In commemoration of Malaysia’s 62nd National Day, Digi Telecommunications has launched ‘Footbraille,’ an idea that aims to help the blind and visually impaired engage more deeply with football.
Developed by Digi, Naga DDB Tribal, Barney Chua of Mojo Films and Tee Chian Ang of Expedio Designs, Footbraille was built around making three members of Malaysia’s national blind football team experience a historic match from the Moscow Olympics 1980 when Malaysia defeated South Korea 2-1.
“If there is one game you would like to watch, what would it be?” asked film director Barney Chua of Mojo films. “The 1980 Olympic qualifying game, where Malaysia beat Korea 2-1!” They know the game by heart. Now it’s time to see it. And that’s where Footbraille comes in.
A note from Digi on the development of the technology said: “It is a touch table which syncs wirelessly to a device with a custom software that inputs the ball’s movement, and then creates a touch-based response allowing users to ‘feel’ the match. This experience is enhanced by a live match commentary to help users completely immerse themselves in the game.
Multiple Footbraille devices can be simultaneously connected to allow for several users to experience a match at the same time.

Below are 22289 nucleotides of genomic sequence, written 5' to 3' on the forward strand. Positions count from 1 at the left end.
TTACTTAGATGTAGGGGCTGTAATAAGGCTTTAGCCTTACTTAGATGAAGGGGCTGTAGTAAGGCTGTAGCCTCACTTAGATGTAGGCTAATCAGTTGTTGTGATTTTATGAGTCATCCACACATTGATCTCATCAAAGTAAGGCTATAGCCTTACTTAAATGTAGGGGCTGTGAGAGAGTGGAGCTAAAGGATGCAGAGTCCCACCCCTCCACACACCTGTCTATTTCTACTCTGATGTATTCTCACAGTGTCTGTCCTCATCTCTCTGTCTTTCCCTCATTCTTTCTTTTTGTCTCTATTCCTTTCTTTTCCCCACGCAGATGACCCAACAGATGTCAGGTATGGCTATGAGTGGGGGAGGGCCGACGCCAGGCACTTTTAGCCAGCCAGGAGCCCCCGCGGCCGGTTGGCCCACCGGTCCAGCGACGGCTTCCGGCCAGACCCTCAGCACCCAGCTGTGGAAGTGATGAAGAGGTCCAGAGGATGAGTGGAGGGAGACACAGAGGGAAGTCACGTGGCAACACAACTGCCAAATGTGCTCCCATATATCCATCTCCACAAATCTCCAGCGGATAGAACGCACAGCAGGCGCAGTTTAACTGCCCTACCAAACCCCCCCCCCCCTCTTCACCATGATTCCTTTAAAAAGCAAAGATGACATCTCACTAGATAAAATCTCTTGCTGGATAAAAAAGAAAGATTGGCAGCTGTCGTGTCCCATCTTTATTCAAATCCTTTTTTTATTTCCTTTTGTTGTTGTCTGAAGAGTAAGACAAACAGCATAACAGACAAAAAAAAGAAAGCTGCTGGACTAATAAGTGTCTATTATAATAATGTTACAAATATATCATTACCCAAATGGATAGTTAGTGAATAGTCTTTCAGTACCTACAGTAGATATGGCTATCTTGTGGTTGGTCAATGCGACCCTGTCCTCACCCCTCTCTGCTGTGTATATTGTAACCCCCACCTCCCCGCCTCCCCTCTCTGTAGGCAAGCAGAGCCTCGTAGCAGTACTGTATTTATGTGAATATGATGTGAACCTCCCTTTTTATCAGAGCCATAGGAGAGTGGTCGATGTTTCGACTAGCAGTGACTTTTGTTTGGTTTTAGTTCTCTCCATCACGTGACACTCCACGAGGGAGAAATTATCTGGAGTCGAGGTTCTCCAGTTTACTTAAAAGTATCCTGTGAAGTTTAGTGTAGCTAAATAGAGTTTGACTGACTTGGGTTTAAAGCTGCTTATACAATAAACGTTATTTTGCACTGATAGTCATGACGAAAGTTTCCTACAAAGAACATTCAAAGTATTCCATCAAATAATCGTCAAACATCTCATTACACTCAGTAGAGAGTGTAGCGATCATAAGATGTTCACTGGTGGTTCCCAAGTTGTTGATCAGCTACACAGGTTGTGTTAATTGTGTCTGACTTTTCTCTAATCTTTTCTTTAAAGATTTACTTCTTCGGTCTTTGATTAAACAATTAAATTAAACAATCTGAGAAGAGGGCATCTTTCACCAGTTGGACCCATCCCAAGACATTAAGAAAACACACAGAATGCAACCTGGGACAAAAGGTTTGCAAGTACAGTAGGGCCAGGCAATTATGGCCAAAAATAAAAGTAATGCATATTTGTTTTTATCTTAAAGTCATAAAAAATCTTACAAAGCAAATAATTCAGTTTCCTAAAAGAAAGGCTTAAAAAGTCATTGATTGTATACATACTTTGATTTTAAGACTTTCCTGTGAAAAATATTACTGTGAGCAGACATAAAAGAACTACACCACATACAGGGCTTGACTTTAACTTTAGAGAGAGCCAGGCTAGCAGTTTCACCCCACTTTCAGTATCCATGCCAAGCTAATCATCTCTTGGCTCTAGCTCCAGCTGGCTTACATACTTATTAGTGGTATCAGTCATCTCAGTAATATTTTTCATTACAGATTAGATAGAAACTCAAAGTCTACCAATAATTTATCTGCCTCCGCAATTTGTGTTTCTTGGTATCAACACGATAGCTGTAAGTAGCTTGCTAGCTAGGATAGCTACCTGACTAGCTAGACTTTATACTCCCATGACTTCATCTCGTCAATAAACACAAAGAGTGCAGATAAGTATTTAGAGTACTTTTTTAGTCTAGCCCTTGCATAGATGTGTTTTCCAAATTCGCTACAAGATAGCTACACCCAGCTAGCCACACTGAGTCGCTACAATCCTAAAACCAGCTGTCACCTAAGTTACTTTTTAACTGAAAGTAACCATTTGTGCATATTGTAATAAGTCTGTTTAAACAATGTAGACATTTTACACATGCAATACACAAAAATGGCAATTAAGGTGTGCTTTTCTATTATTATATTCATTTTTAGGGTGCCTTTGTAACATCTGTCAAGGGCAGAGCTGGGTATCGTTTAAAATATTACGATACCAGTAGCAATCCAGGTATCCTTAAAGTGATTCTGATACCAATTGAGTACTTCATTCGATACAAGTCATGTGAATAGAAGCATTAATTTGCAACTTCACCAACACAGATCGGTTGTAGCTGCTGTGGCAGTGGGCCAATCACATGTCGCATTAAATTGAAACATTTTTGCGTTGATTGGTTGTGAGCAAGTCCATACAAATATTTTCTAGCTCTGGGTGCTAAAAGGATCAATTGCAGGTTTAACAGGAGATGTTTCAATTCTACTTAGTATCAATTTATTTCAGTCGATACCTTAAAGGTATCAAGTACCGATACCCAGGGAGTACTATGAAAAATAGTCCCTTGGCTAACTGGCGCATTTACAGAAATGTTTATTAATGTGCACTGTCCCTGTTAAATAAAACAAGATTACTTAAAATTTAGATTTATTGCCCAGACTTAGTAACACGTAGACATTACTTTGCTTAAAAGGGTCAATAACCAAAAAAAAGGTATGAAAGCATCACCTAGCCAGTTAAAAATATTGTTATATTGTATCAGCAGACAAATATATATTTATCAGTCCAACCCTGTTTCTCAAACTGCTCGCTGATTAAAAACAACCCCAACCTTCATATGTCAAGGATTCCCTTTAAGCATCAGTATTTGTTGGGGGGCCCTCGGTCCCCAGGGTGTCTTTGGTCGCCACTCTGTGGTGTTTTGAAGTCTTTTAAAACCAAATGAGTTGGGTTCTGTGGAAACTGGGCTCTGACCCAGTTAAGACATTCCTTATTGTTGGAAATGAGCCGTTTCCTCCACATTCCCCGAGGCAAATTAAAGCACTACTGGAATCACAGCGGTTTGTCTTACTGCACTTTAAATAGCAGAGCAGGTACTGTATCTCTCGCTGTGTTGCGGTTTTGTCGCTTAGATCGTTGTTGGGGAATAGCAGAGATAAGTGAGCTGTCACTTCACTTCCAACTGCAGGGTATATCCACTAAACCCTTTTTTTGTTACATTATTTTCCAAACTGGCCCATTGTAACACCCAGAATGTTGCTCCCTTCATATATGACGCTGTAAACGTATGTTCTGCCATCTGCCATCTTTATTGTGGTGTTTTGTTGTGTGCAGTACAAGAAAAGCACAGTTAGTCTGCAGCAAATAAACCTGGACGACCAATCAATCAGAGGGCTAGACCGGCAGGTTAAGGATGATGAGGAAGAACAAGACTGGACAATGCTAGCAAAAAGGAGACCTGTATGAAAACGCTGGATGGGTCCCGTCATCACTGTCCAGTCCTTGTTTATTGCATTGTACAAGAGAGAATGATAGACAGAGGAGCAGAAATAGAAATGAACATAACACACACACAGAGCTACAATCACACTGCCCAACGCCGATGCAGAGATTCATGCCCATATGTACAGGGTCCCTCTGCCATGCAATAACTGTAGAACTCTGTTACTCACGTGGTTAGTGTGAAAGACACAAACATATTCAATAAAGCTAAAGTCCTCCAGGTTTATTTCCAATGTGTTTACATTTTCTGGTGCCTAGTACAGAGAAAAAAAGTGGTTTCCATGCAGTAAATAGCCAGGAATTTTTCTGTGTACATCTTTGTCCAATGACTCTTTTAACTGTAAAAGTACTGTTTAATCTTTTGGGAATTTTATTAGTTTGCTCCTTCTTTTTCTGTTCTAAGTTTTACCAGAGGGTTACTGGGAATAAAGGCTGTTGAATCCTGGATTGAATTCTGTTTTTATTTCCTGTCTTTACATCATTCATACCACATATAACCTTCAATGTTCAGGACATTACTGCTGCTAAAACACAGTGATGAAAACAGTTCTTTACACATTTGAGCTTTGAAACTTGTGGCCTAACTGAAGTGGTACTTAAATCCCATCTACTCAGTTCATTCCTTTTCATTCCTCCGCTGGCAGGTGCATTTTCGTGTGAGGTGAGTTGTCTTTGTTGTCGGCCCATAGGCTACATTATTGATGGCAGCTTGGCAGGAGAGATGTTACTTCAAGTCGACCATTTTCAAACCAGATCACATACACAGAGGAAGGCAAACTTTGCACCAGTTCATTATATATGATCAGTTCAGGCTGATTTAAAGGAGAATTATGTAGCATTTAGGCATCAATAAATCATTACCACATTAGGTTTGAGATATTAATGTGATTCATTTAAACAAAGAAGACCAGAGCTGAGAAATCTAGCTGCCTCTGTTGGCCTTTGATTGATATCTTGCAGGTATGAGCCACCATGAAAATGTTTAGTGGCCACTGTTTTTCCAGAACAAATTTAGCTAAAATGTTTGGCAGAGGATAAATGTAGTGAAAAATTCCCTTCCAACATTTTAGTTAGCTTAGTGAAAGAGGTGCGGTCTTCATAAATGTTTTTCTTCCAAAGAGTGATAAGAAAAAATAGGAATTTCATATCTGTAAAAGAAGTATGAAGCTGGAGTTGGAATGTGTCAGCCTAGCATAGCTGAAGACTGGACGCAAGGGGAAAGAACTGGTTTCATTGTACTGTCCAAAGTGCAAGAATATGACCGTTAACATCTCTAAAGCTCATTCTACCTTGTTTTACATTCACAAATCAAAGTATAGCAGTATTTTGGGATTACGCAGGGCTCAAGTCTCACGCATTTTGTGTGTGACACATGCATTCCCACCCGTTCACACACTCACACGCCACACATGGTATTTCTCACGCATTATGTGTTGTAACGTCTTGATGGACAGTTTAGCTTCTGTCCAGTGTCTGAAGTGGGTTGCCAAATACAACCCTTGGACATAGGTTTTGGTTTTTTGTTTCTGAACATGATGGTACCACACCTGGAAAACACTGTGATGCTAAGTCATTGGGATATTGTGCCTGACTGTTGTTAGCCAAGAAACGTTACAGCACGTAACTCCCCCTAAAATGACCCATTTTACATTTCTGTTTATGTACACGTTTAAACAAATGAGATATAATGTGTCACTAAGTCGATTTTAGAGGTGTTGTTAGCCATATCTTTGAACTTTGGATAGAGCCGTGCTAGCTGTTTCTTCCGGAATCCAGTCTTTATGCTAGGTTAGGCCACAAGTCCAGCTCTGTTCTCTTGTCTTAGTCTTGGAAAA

In the following phase, Digi plans to capture live matches transmitted via Footbraile in real time. It is also looking to adapt the solution to other sports and events.
“We’ve always been dreaming of ideas for brands that go beyond marketing, and have an impact on society,” said Alvin Teoh, ECD of Naga DDB Tribal. “We don’t always succeed, but we try.”
“Whether in the form of a film, a project, through technology, or a mash-up of everything, the aim is harness the power of ideas and creativity to create something that people will care about. And to think that this idea happened over a random conversation at a mamak stalls is just so surreal.”
Digi’s chief corporate affairs officer Joachim Rajaram added: “We strongly believe that all Malaysians should be given the opportunity to benefit from the power of the internet and technology. In this instance, we married the passion and patriotism of our nation’s athletes to one of our most iconic sporting moments that happened over 39 years ago, when Malaysia won 2-1 against South Korea.
“It was a challenging but inspiring journey for us, especially when we saw the expressions of wonder and delight on the faces of the Malaysian blind footballers as they felt the match for the first time. It affirms our belief that our efforts to ensure no one is left behind as the world moves forward digitally is well worth it.”